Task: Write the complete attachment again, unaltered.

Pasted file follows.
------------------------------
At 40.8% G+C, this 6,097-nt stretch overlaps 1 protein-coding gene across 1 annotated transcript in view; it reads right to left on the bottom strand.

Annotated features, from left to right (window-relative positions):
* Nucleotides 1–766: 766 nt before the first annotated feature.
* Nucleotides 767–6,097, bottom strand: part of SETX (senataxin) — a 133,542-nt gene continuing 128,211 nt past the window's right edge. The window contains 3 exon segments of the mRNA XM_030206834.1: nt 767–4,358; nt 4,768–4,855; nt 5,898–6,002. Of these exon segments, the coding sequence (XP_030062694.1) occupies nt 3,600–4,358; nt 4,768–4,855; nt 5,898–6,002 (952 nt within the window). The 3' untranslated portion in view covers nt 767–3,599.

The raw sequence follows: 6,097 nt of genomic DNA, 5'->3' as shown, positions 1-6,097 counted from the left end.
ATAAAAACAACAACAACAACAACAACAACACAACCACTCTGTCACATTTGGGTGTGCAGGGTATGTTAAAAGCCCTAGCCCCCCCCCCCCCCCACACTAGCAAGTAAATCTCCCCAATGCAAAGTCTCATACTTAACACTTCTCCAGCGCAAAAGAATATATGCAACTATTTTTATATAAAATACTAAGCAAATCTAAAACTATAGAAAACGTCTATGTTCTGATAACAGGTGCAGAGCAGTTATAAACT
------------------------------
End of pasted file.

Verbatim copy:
At 40.8% G+C, this 6,097-nt stretch overlaps 1 protein-coding gene across 1 annotated transcript in view; it reads right to left on the bottom strand.

Annotated features, from left to right (window-relative positions):
* Nucleotides 1–766: 766 nt before the first annotated feature.
* Nucleotides 767–6,097, bottom strand: part of SETX (senataxin) — a 133,542-nt gene continuing 128,211 nt past the window's right edge. The window contains 3 exon segments of the mRNA XM_030206834.1: nt 767–4,358; nt 4,768–4,855; nt 5,898–6,002. Of these exon segments, the coding sequence (XP_030062694.1) occupies nt 3,600–4,358; nt 4,768–4,855; nt 5,898–6,002 (952 nt within the window). The 3' untranslated portion in view covers nt 767–3,599.

The raw sequence follows: 6,097 nt of genomic DNA, 5'->3' as shown, positions 1-6,097 counted from the left end.
ATAAAAACAACAACAACAACAACAACAACACAACCACTCTGTCACATTTGGGTGTGCAGGGTATGTTAAAAGCCCTAGCCCCCCCCCCCCCCCACACTAGCAAGTAAATCTCCCCAATGCAAAGTCTCATACTTAACACTTCTCCAGCGCAAAAGAATATATGCAACTATTTTTATATAAAATACTAAGCAAATCTAAAACTATAGAAAACGTCTATGTTCTGATAACAGGTGCAGAGCAGTTATAAACT